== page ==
Inside: If you’re a lonely mum, then this guide is for you. It’s packed with practical tips to help you overcome loneliness and find the friendship and happiness you deserve.
For some, loneliness during motherhood can be excruciating. While some mums quickly and easily find their mummy tribe, others feel isolated and excluded. This is a difficult subject for me to write about because I have been there and know how painful it can be.
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When I had my first two kids in my early twenties, I was blessed to have the most wonderful group of mums in my life. We supported each other through thick and thin – at times, they were my lifeline. But I moved away, and when I had my third child ten years later, the isolation and loneliness I felt were often unbearable.
Table of Contents
- You’re Not Alone
- How to Stop Being a Lonely Mum: 6 Proven Strategies
- Some Final Thoughts
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You’re not alone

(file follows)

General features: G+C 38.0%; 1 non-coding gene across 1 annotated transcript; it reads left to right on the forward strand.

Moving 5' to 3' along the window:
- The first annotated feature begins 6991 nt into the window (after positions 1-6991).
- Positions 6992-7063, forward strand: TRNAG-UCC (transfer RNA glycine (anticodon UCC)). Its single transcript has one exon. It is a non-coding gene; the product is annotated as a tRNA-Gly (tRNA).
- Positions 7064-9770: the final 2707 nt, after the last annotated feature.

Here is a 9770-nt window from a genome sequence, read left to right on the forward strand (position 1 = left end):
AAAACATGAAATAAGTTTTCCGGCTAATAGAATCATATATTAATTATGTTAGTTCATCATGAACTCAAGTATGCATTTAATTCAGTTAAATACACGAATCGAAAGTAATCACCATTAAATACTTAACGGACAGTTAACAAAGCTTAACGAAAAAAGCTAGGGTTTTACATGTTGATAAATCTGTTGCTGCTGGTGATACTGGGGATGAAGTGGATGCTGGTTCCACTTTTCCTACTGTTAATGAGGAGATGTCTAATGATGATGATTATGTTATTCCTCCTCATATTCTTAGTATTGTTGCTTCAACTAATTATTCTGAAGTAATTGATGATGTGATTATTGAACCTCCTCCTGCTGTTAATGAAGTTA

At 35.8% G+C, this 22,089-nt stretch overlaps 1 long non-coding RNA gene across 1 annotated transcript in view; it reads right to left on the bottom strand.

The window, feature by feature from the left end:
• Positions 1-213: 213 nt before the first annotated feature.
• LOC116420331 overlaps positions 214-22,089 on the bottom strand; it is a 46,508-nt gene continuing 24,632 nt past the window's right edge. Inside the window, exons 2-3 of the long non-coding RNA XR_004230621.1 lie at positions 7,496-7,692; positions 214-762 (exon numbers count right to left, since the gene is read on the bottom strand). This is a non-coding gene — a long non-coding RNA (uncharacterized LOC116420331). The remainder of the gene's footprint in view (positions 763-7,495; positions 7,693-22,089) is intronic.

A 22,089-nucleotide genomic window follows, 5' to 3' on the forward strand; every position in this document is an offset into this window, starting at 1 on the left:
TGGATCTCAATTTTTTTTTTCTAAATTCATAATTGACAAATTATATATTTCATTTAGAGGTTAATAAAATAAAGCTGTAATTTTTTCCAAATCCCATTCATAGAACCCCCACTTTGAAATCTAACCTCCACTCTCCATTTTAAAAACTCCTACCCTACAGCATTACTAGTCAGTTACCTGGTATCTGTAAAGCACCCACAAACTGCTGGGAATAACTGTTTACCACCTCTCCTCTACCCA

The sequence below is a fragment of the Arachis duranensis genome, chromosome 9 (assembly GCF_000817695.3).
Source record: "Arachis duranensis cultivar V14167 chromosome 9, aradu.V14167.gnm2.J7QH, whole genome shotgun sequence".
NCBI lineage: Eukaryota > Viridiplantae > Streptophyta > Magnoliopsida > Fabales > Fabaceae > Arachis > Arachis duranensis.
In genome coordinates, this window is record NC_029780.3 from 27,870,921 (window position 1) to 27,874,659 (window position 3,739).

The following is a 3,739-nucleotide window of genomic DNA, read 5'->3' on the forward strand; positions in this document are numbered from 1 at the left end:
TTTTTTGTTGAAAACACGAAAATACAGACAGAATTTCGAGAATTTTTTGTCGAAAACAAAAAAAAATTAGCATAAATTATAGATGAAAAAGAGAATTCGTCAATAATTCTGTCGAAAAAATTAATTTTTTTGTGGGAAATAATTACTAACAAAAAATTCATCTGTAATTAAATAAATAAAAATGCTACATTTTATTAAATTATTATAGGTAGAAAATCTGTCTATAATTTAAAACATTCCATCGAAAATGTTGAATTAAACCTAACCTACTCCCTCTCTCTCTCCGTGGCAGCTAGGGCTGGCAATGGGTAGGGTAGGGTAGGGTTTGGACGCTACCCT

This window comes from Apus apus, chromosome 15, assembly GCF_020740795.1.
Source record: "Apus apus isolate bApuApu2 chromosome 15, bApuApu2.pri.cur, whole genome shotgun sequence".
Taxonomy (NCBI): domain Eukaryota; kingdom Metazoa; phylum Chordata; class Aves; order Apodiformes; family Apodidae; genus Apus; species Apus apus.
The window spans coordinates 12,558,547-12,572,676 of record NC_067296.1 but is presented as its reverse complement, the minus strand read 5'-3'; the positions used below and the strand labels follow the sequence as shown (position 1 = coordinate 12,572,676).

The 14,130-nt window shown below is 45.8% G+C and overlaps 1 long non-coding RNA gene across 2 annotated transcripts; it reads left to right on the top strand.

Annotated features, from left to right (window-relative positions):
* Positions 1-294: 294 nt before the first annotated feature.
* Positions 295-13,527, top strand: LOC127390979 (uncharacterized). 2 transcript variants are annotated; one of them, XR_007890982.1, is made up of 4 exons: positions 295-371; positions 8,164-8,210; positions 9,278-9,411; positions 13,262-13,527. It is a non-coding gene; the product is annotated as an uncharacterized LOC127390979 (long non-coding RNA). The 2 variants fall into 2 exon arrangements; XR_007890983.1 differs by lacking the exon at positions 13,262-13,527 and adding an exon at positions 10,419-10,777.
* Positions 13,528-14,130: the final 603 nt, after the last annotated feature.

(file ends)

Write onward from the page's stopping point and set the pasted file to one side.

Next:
The statistics are staggering
I know now that I wasn’t alone. In 2017, a massive 90% of British mums admitted that they were lonely since having children. If only I had known that at the time and had found the courage to connect with some of them.
In turning to the internet for advice, I quickly came across endless posts about lonely mums and tips on how to beat loneliness with instructions on how to ‘build your mom village’ and ‘join the local toddler group.’
But for me, this was certainly easier said than done. I felt intimidated by the groups of mums who gelled together so effortlessly. I envied their closeness and wished they would take me into their fold. But why did I feel like such an outsider, convinced I didn’t belong and that they would reject me if I tried to join them?
What really made me a lonely mum